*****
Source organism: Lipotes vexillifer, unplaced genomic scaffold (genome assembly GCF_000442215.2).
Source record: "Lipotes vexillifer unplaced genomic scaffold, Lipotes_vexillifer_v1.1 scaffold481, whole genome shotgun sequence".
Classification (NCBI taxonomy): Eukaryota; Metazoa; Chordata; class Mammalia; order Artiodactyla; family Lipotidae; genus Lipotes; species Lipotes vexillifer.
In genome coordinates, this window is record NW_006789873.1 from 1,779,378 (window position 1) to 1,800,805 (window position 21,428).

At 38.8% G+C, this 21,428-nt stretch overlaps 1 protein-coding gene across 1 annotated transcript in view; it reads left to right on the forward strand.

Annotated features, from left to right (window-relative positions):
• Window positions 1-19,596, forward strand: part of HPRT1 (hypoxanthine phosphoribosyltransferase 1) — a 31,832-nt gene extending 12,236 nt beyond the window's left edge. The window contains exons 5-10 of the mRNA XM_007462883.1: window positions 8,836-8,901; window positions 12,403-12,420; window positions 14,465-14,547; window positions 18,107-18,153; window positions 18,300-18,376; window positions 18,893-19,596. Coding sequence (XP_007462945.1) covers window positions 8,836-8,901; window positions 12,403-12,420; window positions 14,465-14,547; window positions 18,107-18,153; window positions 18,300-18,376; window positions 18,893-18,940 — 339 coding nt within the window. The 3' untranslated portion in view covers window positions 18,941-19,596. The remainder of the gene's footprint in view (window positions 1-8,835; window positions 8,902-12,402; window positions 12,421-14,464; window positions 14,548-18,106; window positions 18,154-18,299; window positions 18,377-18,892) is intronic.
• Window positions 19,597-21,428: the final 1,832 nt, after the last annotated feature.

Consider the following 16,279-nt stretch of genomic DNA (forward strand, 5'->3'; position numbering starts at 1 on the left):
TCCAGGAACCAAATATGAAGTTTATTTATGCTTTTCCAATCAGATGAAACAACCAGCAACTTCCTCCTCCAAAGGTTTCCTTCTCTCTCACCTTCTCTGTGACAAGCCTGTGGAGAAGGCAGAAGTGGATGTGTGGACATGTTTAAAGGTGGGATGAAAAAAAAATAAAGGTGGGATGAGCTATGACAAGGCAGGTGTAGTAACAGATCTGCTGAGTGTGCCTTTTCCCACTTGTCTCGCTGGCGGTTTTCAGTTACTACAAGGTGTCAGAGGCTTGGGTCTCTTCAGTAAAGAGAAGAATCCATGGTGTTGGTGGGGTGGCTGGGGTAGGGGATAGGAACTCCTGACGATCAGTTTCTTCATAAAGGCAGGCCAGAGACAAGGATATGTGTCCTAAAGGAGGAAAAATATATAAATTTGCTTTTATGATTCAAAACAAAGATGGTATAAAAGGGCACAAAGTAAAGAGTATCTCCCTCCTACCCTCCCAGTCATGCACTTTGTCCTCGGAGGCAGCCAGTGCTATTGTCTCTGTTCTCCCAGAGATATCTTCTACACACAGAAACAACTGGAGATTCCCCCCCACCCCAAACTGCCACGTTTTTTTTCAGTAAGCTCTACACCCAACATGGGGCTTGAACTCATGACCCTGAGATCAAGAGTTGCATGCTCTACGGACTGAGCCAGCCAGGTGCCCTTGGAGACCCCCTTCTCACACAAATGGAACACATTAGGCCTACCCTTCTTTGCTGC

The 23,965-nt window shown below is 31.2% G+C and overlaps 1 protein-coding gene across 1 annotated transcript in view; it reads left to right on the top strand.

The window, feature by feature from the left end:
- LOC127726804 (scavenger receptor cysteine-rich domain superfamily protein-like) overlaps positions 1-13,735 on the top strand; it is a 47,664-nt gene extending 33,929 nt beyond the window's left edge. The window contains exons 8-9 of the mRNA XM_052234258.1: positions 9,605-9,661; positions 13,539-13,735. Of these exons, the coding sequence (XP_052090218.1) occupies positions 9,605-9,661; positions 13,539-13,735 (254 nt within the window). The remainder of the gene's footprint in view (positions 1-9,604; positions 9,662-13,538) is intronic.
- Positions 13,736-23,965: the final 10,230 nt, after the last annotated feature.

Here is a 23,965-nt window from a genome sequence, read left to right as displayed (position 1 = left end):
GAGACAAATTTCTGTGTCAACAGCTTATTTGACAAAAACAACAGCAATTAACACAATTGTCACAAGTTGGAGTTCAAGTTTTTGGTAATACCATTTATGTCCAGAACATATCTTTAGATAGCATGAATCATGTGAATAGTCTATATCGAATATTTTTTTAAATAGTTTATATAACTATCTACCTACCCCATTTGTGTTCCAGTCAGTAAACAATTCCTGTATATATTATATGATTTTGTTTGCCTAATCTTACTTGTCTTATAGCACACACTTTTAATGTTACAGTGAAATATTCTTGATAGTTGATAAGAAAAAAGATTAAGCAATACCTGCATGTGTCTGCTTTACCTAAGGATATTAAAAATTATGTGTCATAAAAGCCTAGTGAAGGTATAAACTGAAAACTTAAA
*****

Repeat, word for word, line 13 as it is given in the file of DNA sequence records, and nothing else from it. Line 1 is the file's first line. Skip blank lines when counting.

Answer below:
- LOC127726804 (scavenger receptor cysteine-rich domain superfamily protein-like) overlaps positions 1-13,735 on the top strand; it is a 47,664-nt gene extending 33,929 nt beyond the window's left edge. The window contains exons 8-9 of the mRNA XM_052234258.1: positions 9,605-9,661; positions 13,539-13,735. Of these exons, the coding sequence (XP_052090218.1) occupies positions 9,605-9,661; positions 13,539-13,735 (254 nt within the window). The remainder of the gene's footprint in view (positions 1-9,604; positions 9,662-13,538) is intronic.